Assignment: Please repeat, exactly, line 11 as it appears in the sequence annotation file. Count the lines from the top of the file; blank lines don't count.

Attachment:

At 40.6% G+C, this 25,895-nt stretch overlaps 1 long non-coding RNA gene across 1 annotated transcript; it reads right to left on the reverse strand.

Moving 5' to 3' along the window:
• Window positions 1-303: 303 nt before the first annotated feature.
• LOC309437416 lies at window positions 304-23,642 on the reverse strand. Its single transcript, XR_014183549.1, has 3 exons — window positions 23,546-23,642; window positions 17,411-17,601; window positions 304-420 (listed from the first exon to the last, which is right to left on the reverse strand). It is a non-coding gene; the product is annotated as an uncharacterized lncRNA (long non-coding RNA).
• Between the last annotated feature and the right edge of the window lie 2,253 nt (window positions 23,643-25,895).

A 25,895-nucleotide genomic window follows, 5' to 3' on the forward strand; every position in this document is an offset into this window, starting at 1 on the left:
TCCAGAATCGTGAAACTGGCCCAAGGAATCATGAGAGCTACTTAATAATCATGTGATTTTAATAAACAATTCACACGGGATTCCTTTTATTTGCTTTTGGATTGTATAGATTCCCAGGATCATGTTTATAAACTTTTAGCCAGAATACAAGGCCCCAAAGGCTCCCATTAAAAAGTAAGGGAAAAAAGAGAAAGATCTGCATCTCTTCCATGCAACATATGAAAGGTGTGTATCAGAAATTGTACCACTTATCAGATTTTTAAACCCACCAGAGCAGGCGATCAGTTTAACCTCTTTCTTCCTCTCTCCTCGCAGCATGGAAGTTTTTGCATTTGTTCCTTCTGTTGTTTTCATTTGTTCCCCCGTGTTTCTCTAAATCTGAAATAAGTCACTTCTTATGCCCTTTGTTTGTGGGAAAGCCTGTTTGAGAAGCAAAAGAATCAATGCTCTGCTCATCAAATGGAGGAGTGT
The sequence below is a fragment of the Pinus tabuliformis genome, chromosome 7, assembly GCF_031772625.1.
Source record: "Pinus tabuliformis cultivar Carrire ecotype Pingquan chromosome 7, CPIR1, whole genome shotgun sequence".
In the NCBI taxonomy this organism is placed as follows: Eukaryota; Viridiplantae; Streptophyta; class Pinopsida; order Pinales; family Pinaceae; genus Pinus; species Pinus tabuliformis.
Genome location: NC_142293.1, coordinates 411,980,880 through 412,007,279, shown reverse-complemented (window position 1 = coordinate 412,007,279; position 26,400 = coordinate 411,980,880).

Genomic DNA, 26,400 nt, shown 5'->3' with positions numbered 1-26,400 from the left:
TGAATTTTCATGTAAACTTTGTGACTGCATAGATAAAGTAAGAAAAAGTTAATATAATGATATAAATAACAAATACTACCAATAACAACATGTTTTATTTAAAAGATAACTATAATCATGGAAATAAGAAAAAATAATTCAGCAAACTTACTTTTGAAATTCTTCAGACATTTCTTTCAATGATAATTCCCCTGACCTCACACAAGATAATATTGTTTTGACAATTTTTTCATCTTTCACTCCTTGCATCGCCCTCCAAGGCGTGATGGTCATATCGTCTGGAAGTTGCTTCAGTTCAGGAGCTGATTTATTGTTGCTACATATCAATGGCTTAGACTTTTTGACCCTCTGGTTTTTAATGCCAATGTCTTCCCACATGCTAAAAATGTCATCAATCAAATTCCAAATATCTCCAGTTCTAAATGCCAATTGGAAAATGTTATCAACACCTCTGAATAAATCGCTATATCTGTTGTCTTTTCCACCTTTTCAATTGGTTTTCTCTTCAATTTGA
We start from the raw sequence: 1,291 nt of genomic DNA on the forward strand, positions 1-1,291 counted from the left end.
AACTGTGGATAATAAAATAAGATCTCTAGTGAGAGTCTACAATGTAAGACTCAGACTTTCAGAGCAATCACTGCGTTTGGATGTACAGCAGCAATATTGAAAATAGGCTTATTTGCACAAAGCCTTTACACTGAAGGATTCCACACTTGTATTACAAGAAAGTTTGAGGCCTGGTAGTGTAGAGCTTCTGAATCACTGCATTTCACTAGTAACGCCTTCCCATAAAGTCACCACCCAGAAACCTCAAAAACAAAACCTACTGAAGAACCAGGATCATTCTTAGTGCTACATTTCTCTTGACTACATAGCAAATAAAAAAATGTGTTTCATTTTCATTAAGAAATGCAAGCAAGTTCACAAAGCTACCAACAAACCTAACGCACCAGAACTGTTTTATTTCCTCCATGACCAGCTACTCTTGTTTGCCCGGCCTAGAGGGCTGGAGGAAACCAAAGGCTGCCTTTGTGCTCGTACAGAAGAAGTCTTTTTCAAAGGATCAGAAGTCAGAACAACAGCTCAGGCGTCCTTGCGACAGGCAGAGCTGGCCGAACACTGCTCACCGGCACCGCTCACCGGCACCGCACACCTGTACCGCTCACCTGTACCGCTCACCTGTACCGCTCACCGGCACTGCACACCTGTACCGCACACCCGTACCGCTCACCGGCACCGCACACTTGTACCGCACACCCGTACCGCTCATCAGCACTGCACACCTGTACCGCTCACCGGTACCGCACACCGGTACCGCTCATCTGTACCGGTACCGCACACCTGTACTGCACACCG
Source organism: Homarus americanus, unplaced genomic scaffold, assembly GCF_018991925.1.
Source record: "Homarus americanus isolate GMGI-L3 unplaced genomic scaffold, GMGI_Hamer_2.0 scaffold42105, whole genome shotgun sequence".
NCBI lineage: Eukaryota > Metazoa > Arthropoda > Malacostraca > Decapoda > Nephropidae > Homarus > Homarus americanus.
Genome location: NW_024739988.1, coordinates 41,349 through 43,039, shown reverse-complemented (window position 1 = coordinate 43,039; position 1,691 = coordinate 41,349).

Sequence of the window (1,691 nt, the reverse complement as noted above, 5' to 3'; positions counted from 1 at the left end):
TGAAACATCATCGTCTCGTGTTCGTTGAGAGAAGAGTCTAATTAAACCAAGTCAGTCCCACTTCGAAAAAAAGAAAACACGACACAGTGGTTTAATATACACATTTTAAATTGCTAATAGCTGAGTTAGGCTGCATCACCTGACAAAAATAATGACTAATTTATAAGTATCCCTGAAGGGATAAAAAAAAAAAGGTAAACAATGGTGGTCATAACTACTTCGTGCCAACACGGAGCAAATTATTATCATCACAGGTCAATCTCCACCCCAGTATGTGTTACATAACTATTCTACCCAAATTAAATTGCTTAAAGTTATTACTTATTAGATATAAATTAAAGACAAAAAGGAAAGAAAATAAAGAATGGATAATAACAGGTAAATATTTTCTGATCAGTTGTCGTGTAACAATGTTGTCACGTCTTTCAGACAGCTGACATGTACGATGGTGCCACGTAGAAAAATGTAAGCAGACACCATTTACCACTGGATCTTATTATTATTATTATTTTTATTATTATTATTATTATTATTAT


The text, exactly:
Genome location: NC_142293.1, coordinates 411,980,880 through 412,007,279, shown reverse-complemented (window position 1 = coordinate 412,007,279; position 26,400 = coordinate 411,980,880).